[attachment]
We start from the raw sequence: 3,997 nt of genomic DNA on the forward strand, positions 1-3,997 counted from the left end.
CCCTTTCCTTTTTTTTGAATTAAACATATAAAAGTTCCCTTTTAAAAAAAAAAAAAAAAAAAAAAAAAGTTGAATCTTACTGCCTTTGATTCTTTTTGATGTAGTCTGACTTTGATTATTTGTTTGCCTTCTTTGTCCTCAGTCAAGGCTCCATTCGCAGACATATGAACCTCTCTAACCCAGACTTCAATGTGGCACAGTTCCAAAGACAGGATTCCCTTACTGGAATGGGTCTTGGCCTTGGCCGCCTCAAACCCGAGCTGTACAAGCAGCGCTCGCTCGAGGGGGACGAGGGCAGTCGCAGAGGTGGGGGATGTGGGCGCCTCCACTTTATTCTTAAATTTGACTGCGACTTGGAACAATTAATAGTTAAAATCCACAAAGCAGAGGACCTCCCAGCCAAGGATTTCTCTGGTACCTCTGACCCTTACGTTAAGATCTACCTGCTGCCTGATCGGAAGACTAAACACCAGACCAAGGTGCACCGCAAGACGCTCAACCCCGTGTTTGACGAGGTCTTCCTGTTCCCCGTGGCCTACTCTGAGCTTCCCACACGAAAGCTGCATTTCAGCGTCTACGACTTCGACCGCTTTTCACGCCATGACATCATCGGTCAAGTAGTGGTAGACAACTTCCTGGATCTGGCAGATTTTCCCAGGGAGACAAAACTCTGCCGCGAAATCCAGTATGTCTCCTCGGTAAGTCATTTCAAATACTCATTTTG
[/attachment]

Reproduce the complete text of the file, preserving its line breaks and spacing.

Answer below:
We start from the raw sequence: 3,997 nt of genomic DNA on the forward strand, positions 1-3,997 counted from the left end.
CCCTTTCCTTTTTTTTGAATTAAACATATAAAAGTTCCCTTTTAAAAAAAAAAAAAAAAAAAAAAAAAGTTGAATCTTACTGCCTTTGATTCTTTTTGATGTAGTCTGACTTTGATTATTTGTTTGCCTTCTTTGTCCTCAGTCAAGGCTCCATTCGCAGACATATGAACCTCTCTAACCCAGACTTCAATGTGGCACAGTTCCAAAGACAGGATTCCCTTACTGGAATGGGTCTTGGCCTTGGCCGCCTCAAACCCGAGCTGTACAAGCAGCGCTCGCTCGAGGGGGACGAGGGCAGTCGCAGAGGTGGGGGATGTGGGCGCCTCCACTTTATTCTTAAATTTGACTGCGACTTGGAACAATTAATAGTTAAAATCCACAAAGCAGAGGACCTCCCAGCCAAGGATTTCTCTGGTACCTCTGACCCTTACGTTAAGATCTACCTGCTGCCTGATCGGAAGACTAAACACCAGACCAAGGTGCACCGCAAGACGCTCAACCCCGTGTTTGACGAGGTCTTCCTGTTCCCCGTGGCCTACTCTGAGCTTCCCACACGAAAGCTGCATTTCAGCGTCTACGACTTCGACCGCTTTTCACGCCATGACATCATCGGTCAAGTAGTGGTAGACAACTTCCTGGATCTGGCAGATTTTCCCAGGGAGACAAAACTCTGCCGCGAAATCCAGTATGTCTCCTCGGTAAGTCATTTCAAATACTCATTTTG